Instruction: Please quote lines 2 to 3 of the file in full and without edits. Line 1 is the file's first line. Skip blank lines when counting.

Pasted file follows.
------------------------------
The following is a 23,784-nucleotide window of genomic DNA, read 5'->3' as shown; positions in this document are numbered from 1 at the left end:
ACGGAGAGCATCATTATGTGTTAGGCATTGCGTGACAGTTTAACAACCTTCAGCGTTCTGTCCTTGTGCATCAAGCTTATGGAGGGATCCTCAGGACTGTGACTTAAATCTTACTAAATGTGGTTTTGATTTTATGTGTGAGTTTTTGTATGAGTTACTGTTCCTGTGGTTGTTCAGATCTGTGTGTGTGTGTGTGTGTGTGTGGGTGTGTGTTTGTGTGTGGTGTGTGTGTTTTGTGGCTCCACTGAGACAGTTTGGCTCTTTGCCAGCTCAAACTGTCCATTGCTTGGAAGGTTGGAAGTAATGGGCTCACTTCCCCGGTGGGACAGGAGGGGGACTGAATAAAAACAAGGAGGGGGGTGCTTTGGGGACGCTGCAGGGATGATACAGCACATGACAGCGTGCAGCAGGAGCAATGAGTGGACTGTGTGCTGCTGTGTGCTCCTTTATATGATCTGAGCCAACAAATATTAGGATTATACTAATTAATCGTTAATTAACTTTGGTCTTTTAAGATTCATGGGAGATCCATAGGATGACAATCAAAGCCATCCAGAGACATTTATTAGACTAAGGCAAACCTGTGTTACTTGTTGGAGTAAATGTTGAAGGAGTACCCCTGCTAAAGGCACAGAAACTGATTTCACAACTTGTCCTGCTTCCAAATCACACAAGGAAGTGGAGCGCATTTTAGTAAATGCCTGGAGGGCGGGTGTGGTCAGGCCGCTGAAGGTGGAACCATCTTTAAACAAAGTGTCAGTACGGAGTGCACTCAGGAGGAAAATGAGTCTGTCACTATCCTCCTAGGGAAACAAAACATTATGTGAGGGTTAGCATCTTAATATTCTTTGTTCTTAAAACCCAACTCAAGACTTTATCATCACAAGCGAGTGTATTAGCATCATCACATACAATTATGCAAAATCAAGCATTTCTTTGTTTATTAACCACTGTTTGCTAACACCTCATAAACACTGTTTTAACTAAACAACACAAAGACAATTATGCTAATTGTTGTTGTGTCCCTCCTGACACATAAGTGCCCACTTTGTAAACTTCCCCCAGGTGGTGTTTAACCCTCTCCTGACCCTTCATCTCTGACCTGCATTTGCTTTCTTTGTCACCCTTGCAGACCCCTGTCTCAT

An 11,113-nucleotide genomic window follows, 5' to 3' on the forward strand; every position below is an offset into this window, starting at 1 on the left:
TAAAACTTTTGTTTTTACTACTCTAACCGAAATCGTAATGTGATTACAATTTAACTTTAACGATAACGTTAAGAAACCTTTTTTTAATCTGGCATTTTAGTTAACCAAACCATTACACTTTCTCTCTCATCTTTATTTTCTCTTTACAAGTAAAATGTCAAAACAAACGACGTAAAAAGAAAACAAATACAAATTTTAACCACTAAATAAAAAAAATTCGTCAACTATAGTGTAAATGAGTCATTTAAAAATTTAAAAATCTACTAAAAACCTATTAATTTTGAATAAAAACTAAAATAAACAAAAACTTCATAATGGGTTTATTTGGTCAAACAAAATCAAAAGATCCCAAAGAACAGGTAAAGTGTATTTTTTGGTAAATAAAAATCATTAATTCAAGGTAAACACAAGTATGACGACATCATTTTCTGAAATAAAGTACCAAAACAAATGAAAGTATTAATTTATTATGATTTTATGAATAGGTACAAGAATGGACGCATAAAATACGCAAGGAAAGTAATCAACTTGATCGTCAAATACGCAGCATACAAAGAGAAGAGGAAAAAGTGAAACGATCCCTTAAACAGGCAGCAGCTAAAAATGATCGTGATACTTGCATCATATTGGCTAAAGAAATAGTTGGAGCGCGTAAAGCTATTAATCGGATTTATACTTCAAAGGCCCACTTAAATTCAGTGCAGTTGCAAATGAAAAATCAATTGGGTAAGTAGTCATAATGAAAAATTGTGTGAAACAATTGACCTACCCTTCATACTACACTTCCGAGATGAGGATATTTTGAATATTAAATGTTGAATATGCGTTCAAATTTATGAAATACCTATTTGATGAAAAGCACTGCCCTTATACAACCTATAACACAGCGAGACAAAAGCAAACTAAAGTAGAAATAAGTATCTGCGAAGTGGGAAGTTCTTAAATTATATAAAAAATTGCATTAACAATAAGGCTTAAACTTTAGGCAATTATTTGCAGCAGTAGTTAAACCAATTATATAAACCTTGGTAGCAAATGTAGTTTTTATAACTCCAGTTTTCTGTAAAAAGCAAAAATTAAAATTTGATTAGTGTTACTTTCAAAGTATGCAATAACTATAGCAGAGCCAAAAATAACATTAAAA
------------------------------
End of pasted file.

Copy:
ACGGAGAGCATCATTATGTGTTAGGCATTGCGTGACAGTTTAACAACCTTCAGCGTTCTGTCCTTGTGCATCAAGCTTATGGAGGGATCCTCAGGACTGTGACTTAAATCTTACTAAATGTGGTTTTGATTTTATGTGTGAGTTTTTGTATGAGTTACTGTTCCTGTGGTTGTTCAGATCTGTGTGTGTGTGTGTGTGTGTGTGGGTGTGTGTTTGTGTGTGGTGTGTGTGTTTTGTGGCTCCACTGAGACAGTTTGGCTCTTTGCCAGCTCAAACTGTCCATTGCTTGGAAGGTTGGAAGTAATGGGCTCACTTCCCCGGTGGGACAGGAGGGGGACTGAATAAAAACAAGGAGGGGGGTGCTTTGGGGACGCTGCAGGGATGATACAGCACATGACAGCGTGCAGCAGGAGCAATGAGTGGACTGTGTGCTGCTGTGTGCTCCTTTATATGATCTGAGCCAACAAATATTAGGATTATACTAATTAATCGTTAATTAACTTTGGTCTTTTAAGATTCATGGGAGATCCATAGGATGACAATCAAAGCCATCCAGAGACATTTATTAGACTAAGGCAAACCTGTGTTACTTGTTGGAGTAAATGTTGAAGGAGTACCCCTGCTAAAGGCACAGAAACTGATTTCACAACTTGTCCTGCTTCCAAATCACACAAGGAAGTGGAGCGCATTTTAGTAAATGCCTGGAGGGCGGGTGTGGTCAGGCCGCTGAAGGTGGAACCATCTTTAAACAAAGTGTCAGTACGGAGTGCACTCAGGAGGAAAATGAGTCTGTCACTATCCTCCTAGGGAAACAAAACATTATGTGAGGGTTAGCATCTTAATATTCTTTGTTCTTAAAACCCAACTCAAGACTTTATCATCACAAGCGAGTGTATTAGCATCATCACATACAATTATGCAAAATCAAGCATTTCTTTGTTTATTAACCACTGTTTGCTAACACCTCATAAACACTGTTTTAACTAAACAACACAAAGACAATTATGCTAATTGTTGTTGTGTCCCTCCTGACACATAAGTGCCCACTTTGTAAACTTCCCCCAGGTGGTGTTTAACCCTCTCCTGACCCTTCATCTCTGACCTGCATTTGCTTTCTTTGTCACCCTTGCAGACCCCTGTCTCAT

An 11,113-nucleotide genomic window follows, 5' to 3' on the forward strand; every position below is an offset into this window, starting at 1 on the left: